People took to the streets Friday night to call for an end to the violence.
About 75 people came together and marched, walking to the exact spot where Marquis Scott lost his life on the second anniversary of his death.
The 20-year-old was shot and killed while riding his bike.
"We're trying to reach out to people. We want to change the culture of gun violence that's going on in St. Petersburg today," said Maress Scott, father of Marquis Scott.
"There's no need for anyone to feel that it's so intense that I need to go get a gun or a knife and come back and kill this person because they have said something to me I don't like. They have looked at me the wrong way," said Tiffany Webster, mother of D’Quaz Davis.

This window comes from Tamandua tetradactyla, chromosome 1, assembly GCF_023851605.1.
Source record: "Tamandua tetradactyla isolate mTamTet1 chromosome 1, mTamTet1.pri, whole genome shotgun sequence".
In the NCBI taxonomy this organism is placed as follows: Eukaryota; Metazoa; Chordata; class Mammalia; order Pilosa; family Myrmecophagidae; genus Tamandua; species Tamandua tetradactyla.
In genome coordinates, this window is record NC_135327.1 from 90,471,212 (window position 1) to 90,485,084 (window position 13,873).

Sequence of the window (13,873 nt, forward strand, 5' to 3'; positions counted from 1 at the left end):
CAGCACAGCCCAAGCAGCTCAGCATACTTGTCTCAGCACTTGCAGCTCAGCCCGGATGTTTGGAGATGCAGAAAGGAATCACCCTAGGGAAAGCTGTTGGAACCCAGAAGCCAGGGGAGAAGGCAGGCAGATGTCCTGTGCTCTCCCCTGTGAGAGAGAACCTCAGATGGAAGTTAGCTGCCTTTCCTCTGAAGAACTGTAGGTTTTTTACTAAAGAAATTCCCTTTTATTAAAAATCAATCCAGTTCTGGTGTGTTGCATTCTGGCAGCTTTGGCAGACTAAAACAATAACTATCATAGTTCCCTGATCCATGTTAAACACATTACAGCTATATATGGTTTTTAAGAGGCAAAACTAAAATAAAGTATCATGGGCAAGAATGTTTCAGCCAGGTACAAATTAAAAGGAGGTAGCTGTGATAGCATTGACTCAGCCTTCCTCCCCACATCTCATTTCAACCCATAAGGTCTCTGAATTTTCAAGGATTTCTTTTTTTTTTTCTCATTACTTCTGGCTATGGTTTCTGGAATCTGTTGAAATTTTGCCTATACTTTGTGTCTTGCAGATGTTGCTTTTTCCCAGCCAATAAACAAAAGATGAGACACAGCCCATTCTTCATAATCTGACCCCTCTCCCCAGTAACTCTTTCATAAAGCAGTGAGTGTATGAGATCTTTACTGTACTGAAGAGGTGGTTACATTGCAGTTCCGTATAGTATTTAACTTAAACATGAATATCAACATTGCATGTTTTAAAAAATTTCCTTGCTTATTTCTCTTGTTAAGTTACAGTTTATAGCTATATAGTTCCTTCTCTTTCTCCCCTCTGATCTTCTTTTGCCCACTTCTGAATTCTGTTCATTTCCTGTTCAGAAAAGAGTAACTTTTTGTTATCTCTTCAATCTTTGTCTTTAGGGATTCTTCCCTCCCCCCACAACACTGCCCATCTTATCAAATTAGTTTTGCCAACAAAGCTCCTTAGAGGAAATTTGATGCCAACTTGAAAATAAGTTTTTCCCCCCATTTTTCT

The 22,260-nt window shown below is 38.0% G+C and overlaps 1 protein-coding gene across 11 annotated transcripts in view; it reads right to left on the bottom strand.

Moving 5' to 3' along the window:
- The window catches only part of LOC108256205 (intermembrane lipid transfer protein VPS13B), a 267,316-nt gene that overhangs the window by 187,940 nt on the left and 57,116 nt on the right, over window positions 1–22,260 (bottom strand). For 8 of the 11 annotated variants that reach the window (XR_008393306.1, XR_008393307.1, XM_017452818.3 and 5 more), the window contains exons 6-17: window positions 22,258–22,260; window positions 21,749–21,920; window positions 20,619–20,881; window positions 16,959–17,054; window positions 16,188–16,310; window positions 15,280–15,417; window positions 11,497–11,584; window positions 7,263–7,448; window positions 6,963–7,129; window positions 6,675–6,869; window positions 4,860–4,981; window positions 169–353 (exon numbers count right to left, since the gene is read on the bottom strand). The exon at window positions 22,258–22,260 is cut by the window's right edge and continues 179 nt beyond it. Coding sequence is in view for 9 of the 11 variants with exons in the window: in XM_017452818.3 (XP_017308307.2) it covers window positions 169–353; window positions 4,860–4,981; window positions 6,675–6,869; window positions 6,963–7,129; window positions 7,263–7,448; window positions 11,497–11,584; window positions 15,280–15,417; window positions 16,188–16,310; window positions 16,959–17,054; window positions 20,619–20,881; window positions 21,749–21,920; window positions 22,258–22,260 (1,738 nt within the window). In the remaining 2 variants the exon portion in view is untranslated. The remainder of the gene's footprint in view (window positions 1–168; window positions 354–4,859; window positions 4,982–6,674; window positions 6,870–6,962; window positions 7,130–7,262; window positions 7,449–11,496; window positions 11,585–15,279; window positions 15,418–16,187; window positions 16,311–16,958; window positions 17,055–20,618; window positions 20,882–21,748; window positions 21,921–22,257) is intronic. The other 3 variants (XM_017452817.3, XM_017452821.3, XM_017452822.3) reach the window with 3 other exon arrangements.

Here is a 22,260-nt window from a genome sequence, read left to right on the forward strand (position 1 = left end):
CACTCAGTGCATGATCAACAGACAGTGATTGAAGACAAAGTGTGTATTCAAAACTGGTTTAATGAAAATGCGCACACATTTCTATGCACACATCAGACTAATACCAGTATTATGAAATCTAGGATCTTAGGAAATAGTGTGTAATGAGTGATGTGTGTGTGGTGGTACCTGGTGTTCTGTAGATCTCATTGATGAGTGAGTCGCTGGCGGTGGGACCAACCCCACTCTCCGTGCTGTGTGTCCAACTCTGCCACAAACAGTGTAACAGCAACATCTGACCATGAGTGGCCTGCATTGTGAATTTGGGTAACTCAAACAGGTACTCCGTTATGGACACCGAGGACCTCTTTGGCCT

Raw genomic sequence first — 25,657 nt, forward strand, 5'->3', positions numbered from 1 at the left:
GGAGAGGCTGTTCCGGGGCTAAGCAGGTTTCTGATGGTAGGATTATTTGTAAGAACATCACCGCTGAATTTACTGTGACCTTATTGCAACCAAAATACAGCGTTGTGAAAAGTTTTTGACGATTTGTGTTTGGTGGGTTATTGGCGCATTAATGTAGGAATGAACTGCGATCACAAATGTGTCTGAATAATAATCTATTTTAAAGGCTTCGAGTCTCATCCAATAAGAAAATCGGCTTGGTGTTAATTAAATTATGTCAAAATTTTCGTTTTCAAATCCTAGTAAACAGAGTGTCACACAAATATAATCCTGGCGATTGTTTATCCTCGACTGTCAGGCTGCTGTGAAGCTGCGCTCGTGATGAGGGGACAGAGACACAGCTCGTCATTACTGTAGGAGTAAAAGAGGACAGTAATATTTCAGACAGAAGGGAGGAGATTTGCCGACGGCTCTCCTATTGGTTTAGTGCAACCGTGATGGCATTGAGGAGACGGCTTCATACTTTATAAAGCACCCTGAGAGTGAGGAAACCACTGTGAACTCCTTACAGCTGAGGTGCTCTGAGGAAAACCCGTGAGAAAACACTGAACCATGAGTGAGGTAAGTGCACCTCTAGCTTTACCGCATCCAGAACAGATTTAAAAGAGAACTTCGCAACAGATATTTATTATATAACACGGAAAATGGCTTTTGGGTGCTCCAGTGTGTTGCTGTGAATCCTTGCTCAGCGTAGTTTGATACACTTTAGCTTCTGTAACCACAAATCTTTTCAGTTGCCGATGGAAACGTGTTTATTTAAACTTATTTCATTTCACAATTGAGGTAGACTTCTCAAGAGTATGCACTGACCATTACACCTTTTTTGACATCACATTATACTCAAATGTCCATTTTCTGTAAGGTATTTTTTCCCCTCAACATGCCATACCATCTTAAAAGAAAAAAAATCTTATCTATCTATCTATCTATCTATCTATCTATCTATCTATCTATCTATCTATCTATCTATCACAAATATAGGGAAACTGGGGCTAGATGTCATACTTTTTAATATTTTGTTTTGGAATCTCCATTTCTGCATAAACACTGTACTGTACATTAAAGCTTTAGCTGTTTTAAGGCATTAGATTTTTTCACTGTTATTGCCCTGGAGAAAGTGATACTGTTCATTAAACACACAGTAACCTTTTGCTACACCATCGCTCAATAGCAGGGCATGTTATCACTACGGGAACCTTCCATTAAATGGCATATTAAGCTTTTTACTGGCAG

Tiffany webster’s son D’Quaz Davis was gunned down back in March.
One of 26 people murdered so far this year.
It’s the most homicides in St. Pete in 14-years and on pace to take the top spot in two decades.
The Scott family is taking steps to help the community and end the violence. They encourage everyone to take the Black St. Pete Pledge to promote peace in areas where violent crime persists.
More than 1,300 people have signed since May. They’re also launching a non-profit training program for local youth called Five Keys to End Gun Violence Among Young People.